Companions of Fear
Gage and Mink hit the drive-thru at Cootcher and parked way at the back of the parking lot where its border met the woods. They got out of the car, leaving the doors open, each cradling in one arm a black and white checkered cardboard bucket. Leaning back against Gage's sedan, facing the tree line, they ate chicken.
Gage bit into a drumstick and quickly bent forward as a drizzle of yellow liquid fell, nearly staining his jacket. "This shit's soggy," he said.
"They forgot to add the secret Cootcher crunch."
"It's like a wad of wet paper towels wrapped around a bone."
"I hate the sound of lip smacking."
"It's like eating possum or something."
Gage dumped his chicken out on the cracked asphalt next to the car and put the empty bucket on the hood. He wiped his hands off with ten paper napkins and threw them in the empty bucket. Mink put his full one down next to the empty and took out his cigarettes. He belched and said, "Kidnapping a cat to snatch a kidnapped cat."
"I want a black one," said Gage.
"It's not gonna be like you get a choice," said Mink. By the time he flicked the butt away, the cats had appeared at the edge of the woods At first there were a dozen, but after a minute, so many came that Gage considered reaching for his gun. His partner was getting ready, stuffing hands into leather driving gloves, pulling them on the last couple of inches with his teeth.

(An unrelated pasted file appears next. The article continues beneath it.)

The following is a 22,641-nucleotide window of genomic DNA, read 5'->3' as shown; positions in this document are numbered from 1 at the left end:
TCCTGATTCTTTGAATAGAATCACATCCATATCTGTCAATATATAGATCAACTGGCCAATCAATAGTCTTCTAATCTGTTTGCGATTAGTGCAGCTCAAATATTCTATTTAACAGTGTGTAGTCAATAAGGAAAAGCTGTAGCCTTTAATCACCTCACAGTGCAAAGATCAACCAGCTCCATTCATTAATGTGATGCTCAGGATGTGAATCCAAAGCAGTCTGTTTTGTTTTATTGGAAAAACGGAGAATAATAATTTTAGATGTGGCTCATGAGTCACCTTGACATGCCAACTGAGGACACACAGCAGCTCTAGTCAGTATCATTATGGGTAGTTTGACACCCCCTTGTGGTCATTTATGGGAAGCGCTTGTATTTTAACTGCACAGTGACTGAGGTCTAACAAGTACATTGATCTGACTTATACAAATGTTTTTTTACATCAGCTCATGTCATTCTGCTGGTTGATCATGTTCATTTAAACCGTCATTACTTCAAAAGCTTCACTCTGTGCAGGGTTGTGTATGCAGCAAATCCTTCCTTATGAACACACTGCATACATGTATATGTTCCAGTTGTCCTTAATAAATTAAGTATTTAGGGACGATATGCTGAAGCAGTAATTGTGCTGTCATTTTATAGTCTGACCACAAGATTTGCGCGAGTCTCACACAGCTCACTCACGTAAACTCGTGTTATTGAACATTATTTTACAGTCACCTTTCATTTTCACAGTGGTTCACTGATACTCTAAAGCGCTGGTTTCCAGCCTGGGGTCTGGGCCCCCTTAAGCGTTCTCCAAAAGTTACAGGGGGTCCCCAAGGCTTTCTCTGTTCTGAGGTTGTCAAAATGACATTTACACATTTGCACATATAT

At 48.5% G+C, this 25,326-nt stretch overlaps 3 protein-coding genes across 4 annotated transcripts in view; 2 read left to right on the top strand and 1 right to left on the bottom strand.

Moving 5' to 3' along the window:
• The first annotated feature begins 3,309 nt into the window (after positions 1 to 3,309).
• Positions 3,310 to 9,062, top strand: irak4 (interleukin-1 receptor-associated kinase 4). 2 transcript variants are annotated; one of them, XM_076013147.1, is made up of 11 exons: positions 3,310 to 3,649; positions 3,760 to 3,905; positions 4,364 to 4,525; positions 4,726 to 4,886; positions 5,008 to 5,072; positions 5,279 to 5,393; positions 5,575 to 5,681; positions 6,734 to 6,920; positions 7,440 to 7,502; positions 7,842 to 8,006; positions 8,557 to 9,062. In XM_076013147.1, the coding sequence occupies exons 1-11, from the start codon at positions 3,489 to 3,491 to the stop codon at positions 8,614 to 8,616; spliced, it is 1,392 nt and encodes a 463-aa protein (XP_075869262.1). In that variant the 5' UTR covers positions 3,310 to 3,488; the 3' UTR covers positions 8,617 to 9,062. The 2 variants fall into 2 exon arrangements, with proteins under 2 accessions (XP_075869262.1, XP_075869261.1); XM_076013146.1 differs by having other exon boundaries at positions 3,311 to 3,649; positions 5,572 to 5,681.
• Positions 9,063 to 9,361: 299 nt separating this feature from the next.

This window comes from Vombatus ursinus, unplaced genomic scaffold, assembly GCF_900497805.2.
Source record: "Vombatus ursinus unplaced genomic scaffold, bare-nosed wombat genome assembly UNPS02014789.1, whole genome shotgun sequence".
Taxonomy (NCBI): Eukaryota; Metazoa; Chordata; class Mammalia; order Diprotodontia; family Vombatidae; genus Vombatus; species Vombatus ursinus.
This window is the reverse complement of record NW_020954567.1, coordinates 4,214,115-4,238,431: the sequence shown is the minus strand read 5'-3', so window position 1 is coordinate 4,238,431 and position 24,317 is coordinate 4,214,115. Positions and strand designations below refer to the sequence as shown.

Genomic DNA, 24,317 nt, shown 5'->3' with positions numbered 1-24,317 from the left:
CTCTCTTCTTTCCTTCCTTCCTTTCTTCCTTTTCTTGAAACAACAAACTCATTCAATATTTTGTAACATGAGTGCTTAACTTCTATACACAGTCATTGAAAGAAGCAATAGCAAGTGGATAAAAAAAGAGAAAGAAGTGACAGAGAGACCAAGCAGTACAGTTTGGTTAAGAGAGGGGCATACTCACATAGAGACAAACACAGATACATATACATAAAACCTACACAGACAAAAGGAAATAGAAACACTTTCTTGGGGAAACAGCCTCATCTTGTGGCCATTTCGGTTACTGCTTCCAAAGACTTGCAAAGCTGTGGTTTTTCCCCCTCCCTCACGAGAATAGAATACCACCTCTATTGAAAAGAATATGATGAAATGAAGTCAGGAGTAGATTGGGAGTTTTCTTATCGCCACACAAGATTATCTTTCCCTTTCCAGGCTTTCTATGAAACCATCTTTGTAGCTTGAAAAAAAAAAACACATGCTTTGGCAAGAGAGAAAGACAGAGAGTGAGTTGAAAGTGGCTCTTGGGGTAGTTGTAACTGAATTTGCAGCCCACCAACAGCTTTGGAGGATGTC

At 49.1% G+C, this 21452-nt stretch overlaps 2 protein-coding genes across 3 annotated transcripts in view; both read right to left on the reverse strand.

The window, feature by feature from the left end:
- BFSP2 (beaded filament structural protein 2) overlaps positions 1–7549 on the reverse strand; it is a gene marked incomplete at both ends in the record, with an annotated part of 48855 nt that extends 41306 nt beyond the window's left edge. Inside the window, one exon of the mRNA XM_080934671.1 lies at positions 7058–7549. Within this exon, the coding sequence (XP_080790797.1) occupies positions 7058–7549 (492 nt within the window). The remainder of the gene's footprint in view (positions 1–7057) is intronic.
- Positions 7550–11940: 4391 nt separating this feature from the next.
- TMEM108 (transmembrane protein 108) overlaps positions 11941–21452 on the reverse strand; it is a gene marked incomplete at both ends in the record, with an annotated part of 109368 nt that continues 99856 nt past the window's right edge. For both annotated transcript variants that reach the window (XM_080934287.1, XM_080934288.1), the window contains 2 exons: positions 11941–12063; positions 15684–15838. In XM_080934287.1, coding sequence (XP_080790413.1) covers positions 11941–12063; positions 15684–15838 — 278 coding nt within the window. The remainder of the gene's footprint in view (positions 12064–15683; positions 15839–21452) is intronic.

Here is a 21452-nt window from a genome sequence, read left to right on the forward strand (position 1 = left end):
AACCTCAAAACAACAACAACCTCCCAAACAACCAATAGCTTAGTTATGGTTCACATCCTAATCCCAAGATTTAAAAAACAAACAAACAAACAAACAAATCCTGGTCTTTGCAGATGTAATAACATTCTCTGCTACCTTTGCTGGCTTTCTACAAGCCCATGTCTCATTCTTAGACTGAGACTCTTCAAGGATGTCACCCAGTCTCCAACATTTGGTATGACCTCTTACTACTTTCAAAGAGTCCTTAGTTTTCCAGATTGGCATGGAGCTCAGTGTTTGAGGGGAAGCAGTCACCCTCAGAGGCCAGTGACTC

"These are ferals," said Mink. "They'll scratch the crap out of you if they don't want you touching them."
Gage put on his driving gloves and flexed his fists. "Grab one by the back of the neck?" he asked. A herd of wild house cats moved across the parking lot toward them.
"We wanna lure one into the car. See, look at how they go for that shit. It's like it was more than bad chicken."
"There's a ton of them. Let's get a black one." Gage slowly crept toward the feeding frenzy. The creatures were rubbing themselves in the greasy outer coating that Cootcher advertized as "the slickery" and had a secret patent on. A cat scream erupted from within the pile. An orange tabby cat with a pure white left eye, like a pale marble, attacked a smaller, younger, calico. The sound startled Gage and he took a step backward.
"That pile of bird is almost shot. See them dragging pieces away? Grisly, man."
"Well, get the bucket and lead one into the car, like you said."
Mink chose a piece of chicken and turned to show it to Gage. "What part of a chicken is that?" he asked.